For the past few days there have been rumors of Randy Shannon leaving his new job at Arkansas to take the defensive coordinator position at East Carolina University.
This morning, sources are telling Jim Harris that newly hired Razorbacks wide receivers coach George McDonald is leaving for the offensive coordinator spot at Syracuse. His buyout of $50,000 is prorated, meaning he will owe the University of Arkansas about $46,000.
UPDATE: Jim Harris told Justin Acri and Pat Bradley of 103.7 The Buzz that you cannot blame McDonald for making the move to take a coordinator job that was available to him at Syracuse, that was not available to him at Arkansas. Harris also said it is to be expected that good coaches, such as McDonald, will be courted by and occasionally leave for other opportunities, should they have dreams of becoming head coaches in the future.
New Arkansas receivers coach George McDonald is leaving for Syracuse OC position, my sources tell me. #razorbacks— Jim Harris(@jimharris360) January 15, 2013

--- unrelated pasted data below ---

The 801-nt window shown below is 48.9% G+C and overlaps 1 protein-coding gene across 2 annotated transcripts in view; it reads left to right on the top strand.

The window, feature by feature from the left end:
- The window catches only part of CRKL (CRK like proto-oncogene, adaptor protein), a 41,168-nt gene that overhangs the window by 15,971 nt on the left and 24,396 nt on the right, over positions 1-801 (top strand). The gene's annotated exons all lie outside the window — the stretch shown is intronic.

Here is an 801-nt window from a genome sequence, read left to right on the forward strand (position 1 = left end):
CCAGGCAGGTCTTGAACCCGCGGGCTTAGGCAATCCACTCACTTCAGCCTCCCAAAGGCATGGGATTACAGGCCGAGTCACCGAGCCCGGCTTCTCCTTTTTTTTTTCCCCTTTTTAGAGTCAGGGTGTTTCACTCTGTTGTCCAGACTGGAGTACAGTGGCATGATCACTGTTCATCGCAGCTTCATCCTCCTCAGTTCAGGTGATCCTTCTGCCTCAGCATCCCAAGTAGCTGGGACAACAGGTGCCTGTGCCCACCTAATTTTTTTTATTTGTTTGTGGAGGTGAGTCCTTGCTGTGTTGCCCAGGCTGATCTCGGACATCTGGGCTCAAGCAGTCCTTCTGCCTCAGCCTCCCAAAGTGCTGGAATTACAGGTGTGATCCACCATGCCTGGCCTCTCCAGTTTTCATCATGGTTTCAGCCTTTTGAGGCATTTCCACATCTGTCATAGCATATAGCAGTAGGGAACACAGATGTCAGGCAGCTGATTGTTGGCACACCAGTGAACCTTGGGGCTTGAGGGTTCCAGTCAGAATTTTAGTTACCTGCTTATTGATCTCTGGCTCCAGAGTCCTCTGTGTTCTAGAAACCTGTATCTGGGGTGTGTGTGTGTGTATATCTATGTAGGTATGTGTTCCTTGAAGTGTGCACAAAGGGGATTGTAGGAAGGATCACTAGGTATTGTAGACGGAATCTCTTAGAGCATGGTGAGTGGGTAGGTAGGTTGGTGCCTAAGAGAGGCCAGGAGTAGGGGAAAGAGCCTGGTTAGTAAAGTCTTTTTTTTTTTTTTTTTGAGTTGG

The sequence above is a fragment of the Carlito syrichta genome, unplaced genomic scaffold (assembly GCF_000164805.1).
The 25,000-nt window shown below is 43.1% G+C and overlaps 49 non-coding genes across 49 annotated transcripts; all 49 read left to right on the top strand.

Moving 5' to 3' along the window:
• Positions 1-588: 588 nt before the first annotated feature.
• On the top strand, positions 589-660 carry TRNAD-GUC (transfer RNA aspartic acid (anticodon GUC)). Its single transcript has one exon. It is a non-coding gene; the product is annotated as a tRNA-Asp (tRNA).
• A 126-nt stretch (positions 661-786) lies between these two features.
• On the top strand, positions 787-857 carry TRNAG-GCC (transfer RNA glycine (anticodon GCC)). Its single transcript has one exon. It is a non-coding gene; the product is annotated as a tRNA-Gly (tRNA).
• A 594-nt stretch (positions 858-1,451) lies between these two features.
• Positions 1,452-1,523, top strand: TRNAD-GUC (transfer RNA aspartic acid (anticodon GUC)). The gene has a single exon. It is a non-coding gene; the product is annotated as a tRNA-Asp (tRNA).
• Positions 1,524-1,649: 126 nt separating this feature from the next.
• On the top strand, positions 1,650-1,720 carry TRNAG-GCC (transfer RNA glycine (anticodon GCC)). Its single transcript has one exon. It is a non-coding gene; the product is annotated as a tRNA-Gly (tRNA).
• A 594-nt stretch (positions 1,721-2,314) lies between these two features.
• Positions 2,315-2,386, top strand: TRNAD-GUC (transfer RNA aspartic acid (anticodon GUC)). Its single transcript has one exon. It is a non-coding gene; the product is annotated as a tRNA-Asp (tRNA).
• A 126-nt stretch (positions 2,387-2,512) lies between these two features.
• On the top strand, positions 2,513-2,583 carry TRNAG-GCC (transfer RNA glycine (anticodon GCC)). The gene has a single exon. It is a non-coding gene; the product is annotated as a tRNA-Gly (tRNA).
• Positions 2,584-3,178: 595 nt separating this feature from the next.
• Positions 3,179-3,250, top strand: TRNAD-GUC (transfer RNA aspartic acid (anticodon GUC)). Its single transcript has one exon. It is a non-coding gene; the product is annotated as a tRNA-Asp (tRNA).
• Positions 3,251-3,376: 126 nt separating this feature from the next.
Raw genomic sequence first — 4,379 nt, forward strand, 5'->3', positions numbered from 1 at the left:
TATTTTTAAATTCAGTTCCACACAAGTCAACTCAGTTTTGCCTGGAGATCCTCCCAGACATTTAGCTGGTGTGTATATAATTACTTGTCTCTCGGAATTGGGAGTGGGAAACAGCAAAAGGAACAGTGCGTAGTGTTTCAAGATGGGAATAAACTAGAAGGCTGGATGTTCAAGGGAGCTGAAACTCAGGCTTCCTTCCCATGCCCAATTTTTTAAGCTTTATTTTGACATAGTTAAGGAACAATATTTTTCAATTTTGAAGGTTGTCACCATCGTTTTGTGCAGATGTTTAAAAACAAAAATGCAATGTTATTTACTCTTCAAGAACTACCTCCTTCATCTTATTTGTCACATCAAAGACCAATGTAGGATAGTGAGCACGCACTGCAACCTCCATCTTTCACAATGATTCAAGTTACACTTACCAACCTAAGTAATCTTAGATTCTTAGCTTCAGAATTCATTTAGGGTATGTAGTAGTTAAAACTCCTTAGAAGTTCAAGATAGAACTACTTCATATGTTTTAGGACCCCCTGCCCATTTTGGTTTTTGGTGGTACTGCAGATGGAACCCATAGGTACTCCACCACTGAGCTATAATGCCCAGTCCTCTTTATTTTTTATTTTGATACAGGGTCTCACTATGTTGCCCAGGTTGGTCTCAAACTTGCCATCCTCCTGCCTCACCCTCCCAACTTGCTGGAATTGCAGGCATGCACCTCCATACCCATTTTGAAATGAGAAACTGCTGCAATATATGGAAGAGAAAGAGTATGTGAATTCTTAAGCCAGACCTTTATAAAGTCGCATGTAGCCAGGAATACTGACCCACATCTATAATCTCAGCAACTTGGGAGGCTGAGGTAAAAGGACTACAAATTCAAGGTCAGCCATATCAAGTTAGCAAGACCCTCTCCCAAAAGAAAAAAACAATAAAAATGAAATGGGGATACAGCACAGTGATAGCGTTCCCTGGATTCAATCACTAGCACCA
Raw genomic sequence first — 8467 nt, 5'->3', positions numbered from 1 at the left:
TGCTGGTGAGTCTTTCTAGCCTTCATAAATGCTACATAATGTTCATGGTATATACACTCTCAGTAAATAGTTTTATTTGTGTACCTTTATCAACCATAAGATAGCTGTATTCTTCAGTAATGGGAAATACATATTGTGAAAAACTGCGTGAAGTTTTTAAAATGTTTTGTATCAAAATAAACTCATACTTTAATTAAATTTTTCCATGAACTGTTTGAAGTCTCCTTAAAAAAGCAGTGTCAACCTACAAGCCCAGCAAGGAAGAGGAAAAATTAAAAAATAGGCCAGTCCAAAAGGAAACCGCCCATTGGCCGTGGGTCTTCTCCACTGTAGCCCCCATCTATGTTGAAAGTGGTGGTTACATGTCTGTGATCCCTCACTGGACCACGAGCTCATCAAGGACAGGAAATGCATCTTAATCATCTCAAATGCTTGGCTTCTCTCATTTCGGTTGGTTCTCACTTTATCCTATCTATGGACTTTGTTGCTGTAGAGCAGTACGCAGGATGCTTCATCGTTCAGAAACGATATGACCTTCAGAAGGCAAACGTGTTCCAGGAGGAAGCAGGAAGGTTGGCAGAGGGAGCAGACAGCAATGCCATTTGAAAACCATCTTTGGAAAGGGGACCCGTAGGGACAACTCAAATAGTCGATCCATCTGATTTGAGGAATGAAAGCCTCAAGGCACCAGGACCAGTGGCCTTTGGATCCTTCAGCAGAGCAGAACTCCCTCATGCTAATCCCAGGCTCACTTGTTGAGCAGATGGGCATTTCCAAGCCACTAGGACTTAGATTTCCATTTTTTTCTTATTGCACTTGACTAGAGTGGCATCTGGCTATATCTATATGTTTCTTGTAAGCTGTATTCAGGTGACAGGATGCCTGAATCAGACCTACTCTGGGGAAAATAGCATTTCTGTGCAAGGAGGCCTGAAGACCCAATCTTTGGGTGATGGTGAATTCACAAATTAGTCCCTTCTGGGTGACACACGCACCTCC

Pete Roussel of CoachingSearch.com reports McDonald has officially resigned.
Arkansas wide receivers coach George McDonald has resigned.I wonder if he's heading to Syracuse.bit.ly/sbcB2K— Pete Roussel (@coachingsearch) January 15, 2013
And to put short-tenured coaches in perspective, two weeks in, Roussel tweets:
This list of coaches accepting 2 jobs in a matter of weeks is about to get longer. It does every year.bit.ly/V1KJvn— Pete Roussel (@coachingsearch) January 15, 2013
Regarding Shannon, Jim says:
It was just a few weeks ago that Bret Bielema’s staff was arguably the best since the days of Frank Broyles. We will keep this post updated as events we are tracking occur.
“George McDonald has a reputation as a top recruiter as well as a great teacher and technician,” said Bielema. “In his heart, he has always wanted to be a college coach because he believes in recruiting young men and being a part of helping them develop for four years. He will be a positive influence on our wide receivers as they grow and learn under his guidance. His track record of developing NFL-ready receivers and his first-hand experience as a position coach in the league will be attractive to our student-athletes and future Razorback receivers. He knows what it takes to be an NFL receiver and has the ability to teach our players how to be a pro in every aspect so they can maximize their potential in college and set themselves up for a career on the next level.”